I believe efforts to shield the young nisei during the internment and assimilate after didn’t allow for emotional vulnerability for the issei, impacting relations between generations in my family. My relatives encouraged me to participate in my culture from childhood, as they yearned for the opportunity when they were younger.
It was our duty as yonsei to learn the stories of the survivors of the internment. My parents welcomed open discussion in our family, but we rarely talked about the internment or what effect it had on the family. Sometimes it felt like the sansei in my family were “too busy” to reclaim their cultural identity, and that learning about our culture was simply a hobby, or something they could let fade. Bitterly writing my last name kanji in my homework wrong and erasing it yet again, I often silently wondered, “If it’s so important, why don’t you ask? Why are you comfortable not knowing?”.
It would have been validating to hear about my relatives’ struggles with identity, and the generational divide.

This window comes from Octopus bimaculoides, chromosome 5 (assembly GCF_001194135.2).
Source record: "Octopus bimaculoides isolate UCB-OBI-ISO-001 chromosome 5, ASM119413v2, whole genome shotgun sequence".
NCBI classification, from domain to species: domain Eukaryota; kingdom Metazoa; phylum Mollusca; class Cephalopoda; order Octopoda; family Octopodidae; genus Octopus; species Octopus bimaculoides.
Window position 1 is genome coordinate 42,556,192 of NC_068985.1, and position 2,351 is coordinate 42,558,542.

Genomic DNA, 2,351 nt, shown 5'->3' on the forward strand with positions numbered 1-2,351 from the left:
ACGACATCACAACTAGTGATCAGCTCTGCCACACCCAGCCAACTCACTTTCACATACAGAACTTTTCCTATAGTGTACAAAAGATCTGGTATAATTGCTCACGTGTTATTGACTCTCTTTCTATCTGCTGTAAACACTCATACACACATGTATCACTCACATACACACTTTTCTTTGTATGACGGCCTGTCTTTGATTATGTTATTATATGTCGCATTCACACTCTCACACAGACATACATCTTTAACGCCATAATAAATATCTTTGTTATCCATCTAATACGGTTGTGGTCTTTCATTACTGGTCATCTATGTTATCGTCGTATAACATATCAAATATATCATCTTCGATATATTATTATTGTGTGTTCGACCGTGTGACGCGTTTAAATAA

Learning about generational trauma, I realized my own need to make time to explore that, but recognize it as a privilege as well. Meeting other yonsei triggered my own introspection. I was emboldened to ask my family about some of our discussions, and realized they hadn’t taken the time to consider their own feelings or think of them as important to the continuing legacy of the issei. Every generation has had distinct struggles in coping with this shared trauma and the changes it brought to the community. I learned a lot from asking, but I also learned a lot from what they did not know.